Six-time Emmy winner Carol Burnett recently reminisced about a favorite sketch in which she played Ali MacGraw’s character in the movie “Love Story.”
“I collapse,” Burnett says, “and the doctor says, ‘I’m afraid she’s only got five minutes to live.’ So Harvey goes, ‘The doctor says you’re gonna be swell. Are you hungry? Can I get you something?’ And my line was: ‘I’d love a four-minute egg.’”
The legendary comedian comes to town this week for a live event called “Laughter and Reflection with Carol Burnett” to answer audience questions and show clips from her TV show.
The Q-and-A format originated back in the 1960s simply to “open up” her television broadcast. Burnett claims it gave performer-audience chemistry a tremendous boost. One evening, she even told a fan to go and say hello to co-star Harvey Korman in his dressing room.
Burnett is excited about this year’s West Coast tour, particularly the spontaneity of the evenings. She says she’s never been asked an obnoxious question.
Despite its huge, lengthy success, “The Carol Burnett Show” had its share of clunkers, Burnett says. For example, a skit called “Mary Worthless” — based on the popular Mary Worth comic strip — depicted an elderly lady “totally ruining” a couple’s marriage.
“Funny premise, but I’m telling you it was not good,” Burnett says, describing the audience, which sat and stared — like an oil painting.
At the end of the sketch, she was supposed to say, “That’s another episode of ‘Mary Worthless.’” Instead, Burnett promised she would never do the character again.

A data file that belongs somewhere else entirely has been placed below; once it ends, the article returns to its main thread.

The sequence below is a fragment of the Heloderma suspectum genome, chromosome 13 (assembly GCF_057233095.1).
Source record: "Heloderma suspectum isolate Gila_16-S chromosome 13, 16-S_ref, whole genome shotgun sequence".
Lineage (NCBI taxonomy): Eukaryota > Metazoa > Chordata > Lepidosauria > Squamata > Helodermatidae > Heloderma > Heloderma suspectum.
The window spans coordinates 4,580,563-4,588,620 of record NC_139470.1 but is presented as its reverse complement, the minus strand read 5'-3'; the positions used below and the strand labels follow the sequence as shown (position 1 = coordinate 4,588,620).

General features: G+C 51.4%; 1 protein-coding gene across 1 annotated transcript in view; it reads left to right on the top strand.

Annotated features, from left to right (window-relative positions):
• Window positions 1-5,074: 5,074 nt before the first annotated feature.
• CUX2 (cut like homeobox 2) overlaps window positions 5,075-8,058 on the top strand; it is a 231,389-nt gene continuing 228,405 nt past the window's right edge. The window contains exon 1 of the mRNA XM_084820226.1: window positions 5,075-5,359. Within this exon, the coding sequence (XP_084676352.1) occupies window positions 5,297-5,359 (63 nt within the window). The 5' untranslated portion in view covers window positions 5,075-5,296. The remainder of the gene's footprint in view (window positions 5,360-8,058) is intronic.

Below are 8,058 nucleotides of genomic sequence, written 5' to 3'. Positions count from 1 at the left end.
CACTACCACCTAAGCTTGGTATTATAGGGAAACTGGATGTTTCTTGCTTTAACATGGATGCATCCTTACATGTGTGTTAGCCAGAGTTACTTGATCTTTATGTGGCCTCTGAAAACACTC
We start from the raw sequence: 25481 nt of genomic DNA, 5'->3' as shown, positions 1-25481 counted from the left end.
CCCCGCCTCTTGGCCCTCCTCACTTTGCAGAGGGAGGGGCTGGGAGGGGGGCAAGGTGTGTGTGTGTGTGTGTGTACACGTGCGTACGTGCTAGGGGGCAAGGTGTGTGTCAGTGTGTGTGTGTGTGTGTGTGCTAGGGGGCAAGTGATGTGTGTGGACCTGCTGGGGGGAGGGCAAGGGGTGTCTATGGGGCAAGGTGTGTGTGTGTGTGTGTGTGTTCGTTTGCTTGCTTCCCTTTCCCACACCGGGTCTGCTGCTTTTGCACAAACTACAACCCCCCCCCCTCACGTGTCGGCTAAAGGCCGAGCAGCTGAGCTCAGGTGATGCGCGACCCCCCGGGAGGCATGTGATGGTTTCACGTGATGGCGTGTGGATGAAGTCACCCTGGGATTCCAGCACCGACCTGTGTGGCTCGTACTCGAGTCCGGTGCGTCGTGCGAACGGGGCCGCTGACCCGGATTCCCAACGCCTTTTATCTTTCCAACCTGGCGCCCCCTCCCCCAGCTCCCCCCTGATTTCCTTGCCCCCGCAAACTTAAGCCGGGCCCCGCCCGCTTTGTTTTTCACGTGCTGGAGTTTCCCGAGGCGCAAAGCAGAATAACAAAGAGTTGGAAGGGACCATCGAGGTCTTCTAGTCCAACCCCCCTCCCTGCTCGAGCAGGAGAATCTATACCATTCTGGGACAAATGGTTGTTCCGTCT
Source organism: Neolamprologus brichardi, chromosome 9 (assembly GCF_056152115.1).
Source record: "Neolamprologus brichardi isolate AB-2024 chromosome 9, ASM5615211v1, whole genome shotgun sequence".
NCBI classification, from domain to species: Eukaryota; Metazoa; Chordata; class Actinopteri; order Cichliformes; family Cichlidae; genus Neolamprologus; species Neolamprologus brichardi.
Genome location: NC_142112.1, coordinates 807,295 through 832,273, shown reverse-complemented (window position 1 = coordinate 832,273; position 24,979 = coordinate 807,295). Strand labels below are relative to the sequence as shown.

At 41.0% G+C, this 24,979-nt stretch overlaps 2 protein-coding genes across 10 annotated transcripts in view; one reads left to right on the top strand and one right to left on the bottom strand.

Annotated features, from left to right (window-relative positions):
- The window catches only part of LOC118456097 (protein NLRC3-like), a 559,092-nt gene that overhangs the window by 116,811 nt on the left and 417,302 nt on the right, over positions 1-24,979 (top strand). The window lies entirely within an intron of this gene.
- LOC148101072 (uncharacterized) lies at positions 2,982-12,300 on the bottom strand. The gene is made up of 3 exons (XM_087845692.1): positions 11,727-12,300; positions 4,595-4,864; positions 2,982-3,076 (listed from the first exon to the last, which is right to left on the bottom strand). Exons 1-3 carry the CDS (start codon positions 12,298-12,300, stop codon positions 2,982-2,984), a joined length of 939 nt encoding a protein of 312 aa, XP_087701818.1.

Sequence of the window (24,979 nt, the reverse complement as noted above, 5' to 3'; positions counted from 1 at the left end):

Improvisation was a given on the show. Tim Conway routinely would set out to sabotage Korman by cracking him up in the middle of a sketch.
Eunice — the frustrated, angst-ridden character from the “Family” sketches — became an aging Southern belle when Burnett added a drawl. Burnett was struck by the family’s resemblance to her own, which is rooted in Texas, Arkansas and Oklahoma.
Burnett drew inspiration for Eunice from her mother: “She always had these big dreams, but felt that life was against her. And that was Eunice. She was always kind of pitiful.”
These days, Burnett finds bliss in writing. She has compiled her memoirs and show anecdotes into “Laughter and Reflection,” a book due out in April 2010.
IF YOU GO
Laughter and Reflection with Carol Burnett
Where: Paramount Theatre, 2025 Broadway, Oakland
When: 8 p.m. Thursday
Tickets: $59.50 to $125
Contact: (800) 745-3000, www.ticketmaster.com